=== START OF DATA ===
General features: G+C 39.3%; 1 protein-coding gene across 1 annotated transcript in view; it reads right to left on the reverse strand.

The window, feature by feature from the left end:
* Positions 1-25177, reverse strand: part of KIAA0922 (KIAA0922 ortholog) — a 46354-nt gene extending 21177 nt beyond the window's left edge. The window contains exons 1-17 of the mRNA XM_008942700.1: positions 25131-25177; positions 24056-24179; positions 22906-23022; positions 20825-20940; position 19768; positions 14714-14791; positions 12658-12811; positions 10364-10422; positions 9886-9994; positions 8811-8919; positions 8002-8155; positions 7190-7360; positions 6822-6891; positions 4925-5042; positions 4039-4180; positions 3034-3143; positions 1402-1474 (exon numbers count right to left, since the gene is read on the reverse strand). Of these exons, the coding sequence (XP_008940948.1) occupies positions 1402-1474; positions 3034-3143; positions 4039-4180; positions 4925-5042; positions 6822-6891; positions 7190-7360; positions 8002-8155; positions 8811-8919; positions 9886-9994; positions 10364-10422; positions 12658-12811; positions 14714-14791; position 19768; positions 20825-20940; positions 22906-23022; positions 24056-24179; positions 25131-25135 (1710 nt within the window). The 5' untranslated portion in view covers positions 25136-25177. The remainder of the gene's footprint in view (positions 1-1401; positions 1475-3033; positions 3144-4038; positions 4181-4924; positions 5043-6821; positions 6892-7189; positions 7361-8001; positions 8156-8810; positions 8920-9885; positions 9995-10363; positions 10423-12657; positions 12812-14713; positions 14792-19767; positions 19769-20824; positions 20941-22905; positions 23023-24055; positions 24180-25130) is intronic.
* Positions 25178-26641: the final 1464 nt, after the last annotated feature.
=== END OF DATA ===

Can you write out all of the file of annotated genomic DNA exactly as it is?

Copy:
General features: G+C 39.3%; 1 protein-coding gene across 1 annotated transcript in view; it reads right to left on the reverse strand.

The window, feature by feature from the left end:
* Positions 1-25177, reverse strand: part of KIAA0922 (KIAA0922 ortholog) — a 46354-nt gene extending 21177 nt beyond the window's left edge. The window contains exons 1-17 of the mRNA XM_008942700.1: positions 25131-25177; positions 24056-24179; positions 22906-23022; positions 20825-20940; position 19768; positions 14714-14791; positions 12658-12811; positions 10364-10422; positions 9886-9994; positions 8811-8919; positions 8002-8155; positions 7190-7360; positions 6822-6891; positions 4925-5042; positions 4039-4180; positions 3034-3143; positions 1402-1474 (exon numbers count right to left, since the gene is read on the reverse strand). Of these exons, the coding sequence (XP_008940948.1) occupies positions 1402-1474; positions 3034-3143; positions 4039-4180; positions 4925-5042; positions 6822-6891; positions 7190-7360; positions 8002-8155; positions 8811-8919; positions 9886-9994; positions 10364-10422; positions 12658-12811; positions 14714-14791; position 19768; positions 20825-20940; positions 22906-23022; positions 24056-24179; positions 25131-25135 (1710 nt within the window). The 5' untranslated portion in view covers positions 25136-25177. The remainder of the gene's footprint in view (positions 1-1401; positions 1475-3033; positions 3144-4038; positions 4181-4924; positions 5043-6821; positions 6892-7189; positions 7361-8001; positions 8156-8810; positions 8920-9885; positions 9995-10363; positions 10423-12657; positions 12812-14713; positions 14792-19767; positions 19769-20824; positions 20941-22905; positions 23023-24055; positions 24180-25130) is intronic.
* Positions 25178-26641: the final 1464 nt, after the last annotated feature.